Antiemetic drugs can be classified by their mechanism of action:

  • Serotonin antagonists
    • Ondansetron
  • Corticosteroids
    • Dexamethasone
      Has additional effects on postsurgical pain and fatigue.
  • Dopamine antagonists
    • Phenothiazines
      • Chlorpromazine
      • Prochlorperazine
    • Butyrophenones
      • Droperidol
    • Benzamides
      • Metoclopramide
  • Anticholinergics
    • Hyoscine
    • Atropine
  • Antihistamines
    • Cyclizine
  • NK1 antagonists
    • Aprepitant
  • Others
    • Benzodiazepines
    • Cannabinoids
    • Propofol

Comparison of Antiemetic Drugs

Property Ondansetron Droperidol Metoclopramide Cyclizine
Class Serotonin antagonist Benzamide dopamine antagonist Dopamine antagonist Piperazine derivative/H1 antagonist
Uses Nausea. Ineffective for vomiting due to motion sickness or dopamine agonism Antiemetic, sedation, behavioural control Prokinetic, antiemetic Antiemetic (including motion sickness and radiation sickness)
Presentation Tablet, wafer, clear solution for injection at Clear solution in brown glass, incompatible with thiopentone and methohexital Clear solution in plastic 50mg tablets or light-sensitive solution
Route of Administration PO/SL/IV IV IV/PO PO/IV/IM
Dosing 4-8mg TDS
Give on induction for PONV
Give at end of surgery for PONV
25-50mg IV (note 10mg has no antiemetic properties up to 150mg per day
Absorption PO bioavailability 60% PO bioavailability 30-90% PO bioavailability 80%
Distribution 75% protein bound 90% protein bound, VD Minimal protein binding, VD
Metabolism Hepatic to inactive metabolites. Dose reduction in hepatic impairment. t1/2 3/24. Extensive hepatic metabolism Hepatic metabolism Hepatic to inactive metabolites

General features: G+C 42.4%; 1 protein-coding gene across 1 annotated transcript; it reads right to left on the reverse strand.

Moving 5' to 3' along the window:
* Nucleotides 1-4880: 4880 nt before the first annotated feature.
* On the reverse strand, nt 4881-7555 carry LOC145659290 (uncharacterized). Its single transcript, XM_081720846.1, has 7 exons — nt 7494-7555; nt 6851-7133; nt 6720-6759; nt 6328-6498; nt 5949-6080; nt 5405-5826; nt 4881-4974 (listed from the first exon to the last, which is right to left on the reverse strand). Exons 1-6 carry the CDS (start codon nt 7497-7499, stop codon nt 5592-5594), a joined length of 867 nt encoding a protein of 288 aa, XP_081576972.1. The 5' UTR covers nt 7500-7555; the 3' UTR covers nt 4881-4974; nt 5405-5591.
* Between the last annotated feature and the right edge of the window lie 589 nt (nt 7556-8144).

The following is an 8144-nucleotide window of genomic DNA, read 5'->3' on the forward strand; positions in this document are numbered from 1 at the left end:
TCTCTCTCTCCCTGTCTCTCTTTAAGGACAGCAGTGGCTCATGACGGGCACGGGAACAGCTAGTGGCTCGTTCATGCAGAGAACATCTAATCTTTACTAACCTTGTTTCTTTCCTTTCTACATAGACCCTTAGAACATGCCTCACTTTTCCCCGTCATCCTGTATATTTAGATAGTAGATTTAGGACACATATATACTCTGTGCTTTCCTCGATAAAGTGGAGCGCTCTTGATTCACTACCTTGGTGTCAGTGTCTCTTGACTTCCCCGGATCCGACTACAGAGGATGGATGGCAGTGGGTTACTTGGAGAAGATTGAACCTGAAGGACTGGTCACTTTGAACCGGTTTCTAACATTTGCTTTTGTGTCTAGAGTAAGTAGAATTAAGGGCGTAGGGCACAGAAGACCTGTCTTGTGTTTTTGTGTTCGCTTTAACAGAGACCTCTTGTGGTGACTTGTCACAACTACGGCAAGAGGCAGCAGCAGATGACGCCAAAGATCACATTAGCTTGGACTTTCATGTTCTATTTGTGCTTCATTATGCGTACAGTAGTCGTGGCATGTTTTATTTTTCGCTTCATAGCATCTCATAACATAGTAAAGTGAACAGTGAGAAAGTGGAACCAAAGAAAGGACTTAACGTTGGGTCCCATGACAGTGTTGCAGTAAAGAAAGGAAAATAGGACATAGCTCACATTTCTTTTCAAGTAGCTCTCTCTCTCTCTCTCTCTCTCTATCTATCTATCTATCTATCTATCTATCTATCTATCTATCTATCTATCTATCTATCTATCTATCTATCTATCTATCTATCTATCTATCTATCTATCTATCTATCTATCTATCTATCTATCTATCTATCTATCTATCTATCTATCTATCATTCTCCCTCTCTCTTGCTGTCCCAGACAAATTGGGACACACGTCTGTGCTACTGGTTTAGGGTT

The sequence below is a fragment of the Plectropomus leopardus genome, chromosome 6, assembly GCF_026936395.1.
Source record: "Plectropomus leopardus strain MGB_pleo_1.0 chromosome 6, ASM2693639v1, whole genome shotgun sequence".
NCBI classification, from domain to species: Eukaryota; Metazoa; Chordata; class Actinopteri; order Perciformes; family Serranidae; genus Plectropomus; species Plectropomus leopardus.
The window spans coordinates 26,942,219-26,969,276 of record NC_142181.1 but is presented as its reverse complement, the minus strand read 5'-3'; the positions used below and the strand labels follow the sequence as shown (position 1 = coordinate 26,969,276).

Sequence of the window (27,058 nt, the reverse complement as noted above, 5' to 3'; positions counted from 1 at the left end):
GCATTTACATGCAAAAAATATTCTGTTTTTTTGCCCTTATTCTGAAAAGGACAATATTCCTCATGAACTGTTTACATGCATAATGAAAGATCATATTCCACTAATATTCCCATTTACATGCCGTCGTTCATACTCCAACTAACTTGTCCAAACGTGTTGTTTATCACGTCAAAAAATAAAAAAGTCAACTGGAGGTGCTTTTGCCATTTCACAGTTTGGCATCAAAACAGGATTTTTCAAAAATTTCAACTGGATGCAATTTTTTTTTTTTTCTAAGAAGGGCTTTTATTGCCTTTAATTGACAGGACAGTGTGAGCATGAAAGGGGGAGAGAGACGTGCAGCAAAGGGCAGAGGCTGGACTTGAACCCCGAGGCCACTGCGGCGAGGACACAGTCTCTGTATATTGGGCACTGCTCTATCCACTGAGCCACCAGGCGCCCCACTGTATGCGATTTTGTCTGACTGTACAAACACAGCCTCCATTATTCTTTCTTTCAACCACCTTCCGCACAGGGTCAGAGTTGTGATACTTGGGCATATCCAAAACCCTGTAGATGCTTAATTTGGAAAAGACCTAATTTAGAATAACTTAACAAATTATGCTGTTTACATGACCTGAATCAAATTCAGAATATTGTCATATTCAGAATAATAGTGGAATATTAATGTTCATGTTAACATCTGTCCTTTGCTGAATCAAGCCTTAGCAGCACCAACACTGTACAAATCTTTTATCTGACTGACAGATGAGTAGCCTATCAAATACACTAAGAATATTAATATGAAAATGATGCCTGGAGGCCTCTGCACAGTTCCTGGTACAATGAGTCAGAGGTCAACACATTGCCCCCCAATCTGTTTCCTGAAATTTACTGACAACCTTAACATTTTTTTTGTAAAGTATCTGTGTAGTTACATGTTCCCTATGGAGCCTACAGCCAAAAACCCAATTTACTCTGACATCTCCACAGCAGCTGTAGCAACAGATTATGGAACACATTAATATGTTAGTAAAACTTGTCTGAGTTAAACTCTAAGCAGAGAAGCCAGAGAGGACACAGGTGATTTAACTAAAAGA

Elimination Renal elimination of inactive metabolites Renal and hepatic of drug and metabolites Renal of 20% unchanged drug and remainder as metabolites Renal of metabolites
Mechanism of Action Central and peripheral antagonism of 5-HT3 receptors, reducing input to the vomiting centre Central D2 blockade and post-synaptic GABA antagonism Antiemetic activity via central D2 antagonism, prokinetic activity via muscarinic agonism, peripheral D2 antagonism Competitive H1 antagonist and anticholinergic at M1, M2, M3 receptors
CVS Bradycardia with rapid IV administration, QT prolongation QT prolongation, hypotension secondary to α antagonism ↑/↓ HR, ↑/↓ BP HR and ↓ BP due to α antagonism
CNS Headache Sedation (neurolepsis), extrapyramidal symptoms in ~1% Extrapyramidal symptoms, neuroleptic malignant syndrome Sedation
GIT Constipation Antiemetic Antiemetic, prokinetic Increased LoS tone
Endocrine Hyperprolactinaemia


  1. Peck TE, Hill SA. Pharmacology for Anaesthesia and Intensive Care. 4th Ed. Cambridge University Press. 2014.
  2. Sébastien Pierre, MD, Rachel Whelan. Nausea and Vomiting After Surgery. Contin Educ Anaesth Crit Care Pain 2013; 13 (1): 28-32. doi: 10.1093/bjaceaccp/mks046
  3. Smith S, Scarth E, Sasada M. Drugs in Anaesthesia and Intensive Care. 4th Ed. Oxford University Press. 2011.
Last updated 2017-08-01

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